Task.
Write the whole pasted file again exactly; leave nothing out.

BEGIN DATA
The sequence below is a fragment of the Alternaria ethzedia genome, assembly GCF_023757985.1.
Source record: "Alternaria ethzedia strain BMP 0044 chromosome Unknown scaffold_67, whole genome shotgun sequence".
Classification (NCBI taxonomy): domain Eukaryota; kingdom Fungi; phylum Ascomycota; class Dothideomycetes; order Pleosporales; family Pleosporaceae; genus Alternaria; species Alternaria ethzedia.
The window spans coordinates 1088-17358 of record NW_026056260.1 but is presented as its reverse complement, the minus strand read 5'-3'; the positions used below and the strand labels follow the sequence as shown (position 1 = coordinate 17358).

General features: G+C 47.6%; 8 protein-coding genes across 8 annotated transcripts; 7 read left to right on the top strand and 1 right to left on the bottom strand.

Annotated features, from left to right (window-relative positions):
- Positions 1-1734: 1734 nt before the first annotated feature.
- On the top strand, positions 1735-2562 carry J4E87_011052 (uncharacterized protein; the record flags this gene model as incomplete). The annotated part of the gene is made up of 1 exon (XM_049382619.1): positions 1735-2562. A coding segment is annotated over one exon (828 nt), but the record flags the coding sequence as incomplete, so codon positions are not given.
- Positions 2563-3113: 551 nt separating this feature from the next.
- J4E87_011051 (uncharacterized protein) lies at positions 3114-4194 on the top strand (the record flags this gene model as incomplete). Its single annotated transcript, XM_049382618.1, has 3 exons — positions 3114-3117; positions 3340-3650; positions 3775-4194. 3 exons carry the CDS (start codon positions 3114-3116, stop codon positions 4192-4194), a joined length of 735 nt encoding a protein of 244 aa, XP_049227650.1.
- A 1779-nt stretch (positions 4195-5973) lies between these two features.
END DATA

The sequence below is a fragment of the Alternaria ethzedia genome, assembly GCF_023757985.1.
Source record: "Alternaria ethzedia strain BMP 0044 chromosome Unknown scaffold_67, whole genome shotgun sequence".
Classification (NCBI taxonomy): domain Eukaryota; kingdom Fungi; phylum Ascomycota; class Dothideomycetes; order Pleosporales; family Pleosporaceae; genus Alternaria; species Alternaria ethzedia.
The window spans coordinates 1088-17358 of record NW_026056260.1 but is presented as its reverse complement, the minus strand read 5'-3'; the positions used below and the strand labels follow the sequence as shown (position 1 = coordinate 17358).

General features: G+C 47.6%; 8 protein-coding genes across 8 annotated transcripts; 7 read left to right on the top strand and 1 right to left on the bottom strand.

Annotated features, from left to right (window-relative positions):
- Positions 1-1734: 1734 nt before the first annotated feature.
- On the top strand, positions 1735-2562 carry J4E87_011052 (uncharacterized protein; the record flags this gene model as incomplete). The annotated part of the gene is made up of 1 exon (XM_049382619.1): positions 1735-2562. A coding segment is annotated over one exon (828 nt), but the record flags the coding sequence as incomplete, so codon positions are not given.
- Positions 2563-3113: 551 nt separating this feature from the next.
- J4E87_011051 (uncharacterized protein) lies at positions 3114-4194 on the top strand (the record flags this gene model as incomplete). Its single annotated transcript, XM_049382618.1, has 3 exons — positions 3114-3117; positions 3340-3650; positions 3775-4194. 3 exons carry the CDS (start codon positions 3114-3116, stop codon positions 4192-4194), a joined length of 735 nt encoding a protein of 244 aa, XP_049227650.1.
- A 1779-nt stretch (positions 4195-5973) lies between these two features.